What is the Mashout?

What is the Mashout?

What is the Mashout?

What is Mashout?
 
Before the sweet wort is drained from the mash and the grain is rinsed (sparged) of the residual sugars,
many brewers perform a mashout. Mashout is the term for raising the temperature of the mash to 170°F
prior to lautering. This step stops all of the enzyme action (preserving your fermentable sugar profile) and
makes the grainbed and wort more fluid. For most mashes with a ratio of 1.5-2 quarts of water per pound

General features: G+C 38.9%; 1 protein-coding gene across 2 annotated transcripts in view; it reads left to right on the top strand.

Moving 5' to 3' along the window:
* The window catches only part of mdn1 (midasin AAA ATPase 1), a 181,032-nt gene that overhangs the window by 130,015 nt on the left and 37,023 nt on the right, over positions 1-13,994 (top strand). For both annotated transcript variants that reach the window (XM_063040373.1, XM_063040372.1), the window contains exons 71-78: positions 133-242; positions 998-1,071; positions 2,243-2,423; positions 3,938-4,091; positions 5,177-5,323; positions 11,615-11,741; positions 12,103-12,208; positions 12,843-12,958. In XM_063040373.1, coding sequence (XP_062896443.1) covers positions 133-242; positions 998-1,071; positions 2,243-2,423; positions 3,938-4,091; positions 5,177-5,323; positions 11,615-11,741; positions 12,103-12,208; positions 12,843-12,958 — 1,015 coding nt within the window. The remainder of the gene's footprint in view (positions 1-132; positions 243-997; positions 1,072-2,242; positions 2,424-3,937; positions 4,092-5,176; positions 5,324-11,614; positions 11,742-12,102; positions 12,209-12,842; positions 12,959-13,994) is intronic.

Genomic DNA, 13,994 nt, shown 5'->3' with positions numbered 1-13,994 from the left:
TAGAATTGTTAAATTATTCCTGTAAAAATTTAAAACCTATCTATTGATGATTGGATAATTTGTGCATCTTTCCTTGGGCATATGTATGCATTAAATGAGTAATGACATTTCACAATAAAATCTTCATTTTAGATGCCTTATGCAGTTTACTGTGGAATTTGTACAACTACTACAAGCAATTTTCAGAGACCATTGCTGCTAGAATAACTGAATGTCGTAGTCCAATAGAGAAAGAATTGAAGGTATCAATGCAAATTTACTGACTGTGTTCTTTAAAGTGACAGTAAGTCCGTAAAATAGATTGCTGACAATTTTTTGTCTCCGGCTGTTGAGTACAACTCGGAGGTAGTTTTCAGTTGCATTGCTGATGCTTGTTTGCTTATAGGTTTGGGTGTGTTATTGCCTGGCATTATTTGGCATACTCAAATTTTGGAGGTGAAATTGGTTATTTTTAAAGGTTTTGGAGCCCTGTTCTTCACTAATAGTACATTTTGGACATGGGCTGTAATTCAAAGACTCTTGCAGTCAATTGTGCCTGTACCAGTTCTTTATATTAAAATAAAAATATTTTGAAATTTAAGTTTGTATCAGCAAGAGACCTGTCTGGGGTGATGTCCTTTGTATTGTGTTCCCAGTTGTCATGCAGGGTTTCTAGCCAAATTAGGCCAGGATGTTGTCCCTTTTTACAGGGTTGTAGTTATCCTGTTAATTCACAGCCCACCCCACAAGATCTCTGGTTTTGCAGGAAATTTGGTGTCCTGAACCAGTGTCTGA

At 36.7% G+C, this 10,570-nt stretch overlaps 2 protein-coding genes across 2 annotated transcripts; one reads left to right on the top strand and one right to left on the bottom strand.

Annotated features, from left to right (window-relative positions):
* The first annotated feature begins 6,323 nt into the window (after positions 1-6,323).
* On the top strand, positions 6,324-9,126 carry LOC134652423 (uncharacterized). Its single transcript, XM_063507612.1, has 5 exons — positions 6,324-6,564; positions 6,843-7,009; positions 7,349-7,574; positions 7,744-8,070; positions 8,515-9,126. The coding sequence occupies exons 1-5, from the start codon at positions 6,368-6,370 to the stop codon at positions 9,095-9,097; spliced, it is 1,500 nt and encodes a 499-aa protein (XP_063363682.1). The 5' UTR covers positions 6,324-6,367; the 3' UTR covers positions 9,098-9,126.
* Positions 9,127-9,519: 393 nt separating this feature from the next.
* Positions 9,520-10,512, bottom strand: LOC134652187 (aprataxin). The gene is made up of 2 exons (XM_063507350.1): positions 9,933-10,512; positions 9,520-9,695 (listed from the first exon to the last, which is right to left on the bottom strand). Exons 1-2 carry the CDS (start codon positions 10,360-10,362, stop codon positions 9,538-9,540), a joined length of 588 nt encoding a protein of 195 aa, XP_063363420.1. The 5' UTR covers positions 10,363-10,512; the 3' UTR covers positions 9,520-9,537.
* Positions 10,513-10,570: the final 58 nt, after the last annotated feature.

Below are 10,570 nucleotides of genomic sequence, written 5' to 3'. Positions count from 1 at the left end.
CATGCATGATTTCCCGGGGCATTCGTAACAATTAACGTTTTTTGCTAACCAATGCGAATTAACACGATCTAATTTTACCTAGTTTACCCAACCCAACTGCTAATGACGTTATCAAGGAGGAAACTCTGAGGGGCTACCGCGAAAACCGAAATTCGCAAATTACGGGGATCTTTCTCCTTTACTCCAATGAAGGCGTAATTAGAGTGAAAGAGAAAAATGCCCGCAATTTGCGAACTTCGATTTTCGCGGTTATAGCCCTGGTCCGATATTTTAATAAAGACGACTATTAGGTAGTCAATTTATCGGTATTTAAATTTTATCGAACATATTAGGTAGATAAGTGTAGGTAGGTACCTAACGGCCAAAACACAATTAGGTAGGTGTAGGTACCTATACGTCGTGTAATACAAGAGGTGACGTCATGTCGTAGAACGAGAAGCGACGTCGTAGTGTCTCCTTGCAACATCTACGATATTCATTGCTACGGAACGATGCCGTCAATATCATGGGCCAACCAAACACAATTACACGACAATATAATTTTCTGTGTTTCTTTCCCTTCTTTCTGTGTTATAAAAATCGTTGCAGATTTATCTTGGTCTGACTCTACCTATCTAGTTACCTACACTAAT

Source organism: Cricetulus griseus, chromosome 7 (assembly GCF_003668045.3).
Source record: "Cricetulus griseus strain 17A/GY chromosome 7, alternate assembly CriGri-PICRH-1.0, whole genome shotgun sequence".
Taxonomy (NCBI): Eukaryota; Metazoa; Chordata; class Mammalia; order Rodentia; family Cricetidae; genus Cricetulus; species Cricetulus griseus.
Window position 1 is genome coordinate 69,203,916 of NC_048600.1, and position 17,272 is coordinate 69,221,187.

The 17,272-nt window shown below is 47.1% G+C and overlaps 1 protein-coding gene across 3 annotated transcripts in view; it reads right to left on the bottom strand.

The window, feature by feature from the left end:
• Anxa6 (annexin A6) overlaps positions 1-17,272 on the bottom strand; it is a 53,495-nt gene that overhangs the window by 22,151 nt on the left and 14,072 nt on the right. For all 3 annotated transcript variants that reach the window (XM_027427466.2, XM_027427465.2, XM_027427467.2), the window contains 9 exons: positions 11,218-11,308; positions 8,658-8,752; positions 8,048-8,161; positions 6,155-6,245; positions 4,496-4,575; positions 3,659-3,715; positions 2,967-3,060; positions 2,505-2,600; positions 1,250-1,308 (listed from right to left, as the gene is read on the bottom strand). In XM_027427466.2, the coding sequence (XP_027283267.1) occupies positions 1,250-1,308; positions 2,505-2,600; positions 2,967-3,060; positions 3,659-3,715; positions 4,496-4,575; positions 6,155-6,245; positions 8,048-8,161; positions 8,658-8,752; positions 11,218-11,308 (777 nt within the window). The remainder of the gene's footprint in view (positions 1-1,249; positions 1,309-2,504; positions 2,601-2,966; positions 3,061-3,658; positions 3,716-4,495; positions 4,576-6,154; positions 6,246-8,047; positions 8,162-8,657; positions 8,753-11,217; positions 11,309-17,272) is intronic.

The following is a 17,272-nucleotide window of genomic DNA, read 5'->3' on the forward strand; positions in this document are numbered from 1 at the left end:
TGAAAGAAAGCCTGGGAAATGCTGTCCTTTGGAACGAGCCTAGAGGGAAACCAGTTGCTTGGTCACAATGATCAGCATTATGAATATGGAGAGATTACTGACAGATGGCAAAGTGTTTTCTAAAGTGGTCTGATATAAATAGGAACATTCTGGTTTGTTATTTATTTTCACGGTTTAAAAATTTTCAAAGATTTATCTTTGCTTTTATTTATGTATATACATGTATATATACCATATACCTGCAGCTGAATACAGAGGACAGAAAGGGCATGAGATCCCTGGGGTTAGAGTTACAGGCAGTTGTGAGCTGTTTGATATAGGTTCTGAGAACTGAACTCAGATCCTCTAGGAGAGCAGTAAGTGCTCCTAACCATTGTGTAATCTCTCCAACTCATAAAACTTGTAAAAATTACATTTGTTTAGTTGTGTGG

of grain, the mashout is not needed. The grainbed will be loose enough to flow well. For a thicker mash, or
a mash composed of more than 25% of wheat or oats, a mashout may be needed to prevent a Set Mash/Stuck
Sparge. This is when the grain bed plugs up and no liquid will flow through it. A mashout helps prevent this
by making the sugars more fluid; like the difference between warm and cold honey. The mashout step can be
done using external heat or by adding hot water according to the multi-rest infusion calculations. 
A lot of homebrewers tend to skip the mashout step for most mashes with no consequences.


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